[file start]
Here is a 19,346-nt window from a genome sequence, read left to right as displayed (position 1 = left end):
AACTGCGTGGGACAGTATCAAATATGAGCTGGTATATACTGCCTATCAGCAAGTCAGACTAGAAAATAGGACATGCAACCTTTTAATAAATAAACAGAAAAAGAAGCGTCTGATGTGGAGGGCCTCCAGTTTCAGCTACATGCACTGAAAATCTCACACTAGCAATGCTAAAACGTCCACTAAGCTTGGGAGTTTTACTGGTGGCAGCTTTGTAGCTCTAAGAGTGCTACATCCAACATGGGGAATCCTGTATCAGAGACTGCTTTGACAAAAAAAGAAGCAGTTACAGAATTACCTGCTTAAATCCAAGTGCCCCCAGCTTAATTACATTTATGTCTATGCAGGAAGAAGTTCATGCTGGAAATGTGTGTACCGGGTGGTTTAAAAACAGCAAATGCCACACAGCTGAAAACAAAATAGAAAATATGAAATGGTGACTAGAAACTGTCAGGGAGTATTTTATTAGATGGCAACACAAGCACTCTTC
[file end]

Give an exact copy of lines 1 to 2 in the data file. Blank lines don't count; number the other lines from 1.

Here is a 19,346-nt window from a genome sequence, read left to right as displayed (position 1 = left end):
AACTGCGTGGGACAGTATCAAATATGAGCTGGTATATACTGCCTATCAGCAAGTCAGACTAGAAAATAGGACATGCAACCTTTTAATAAATAAACAGAAAAAGAAGCGTCTGATGTGGAGGGCCTCCAGTTTCAGCTACATGCACTGAAAATCTCACACTAGCAATGCTAAAACGTCCACTAAGCTTGGGAGTTTTACTGGTGGCAGCTTTGTAGCTCTAAGAGTGCTACATCCAACATGGGGAATCCTGTATCAGAGACTGCTTTGACAAAAAAAGAAGCAGTTACAGAATTACCTGCTTAAATCCAAGTGCCCCCAGCTTAATTACATTTATGTCTATGCAGGAAGAAGTTCATGCTGGAAATGTGTGTACCGGGTGGTTTAAAAACAGCAAATGCCACACAGCTGAAAACAAAATAGAAAATATGAAATGGTGACTAGAAACTGTCAGGGAGTATTTTATTAGATGGCAACACAAGCACTCTTC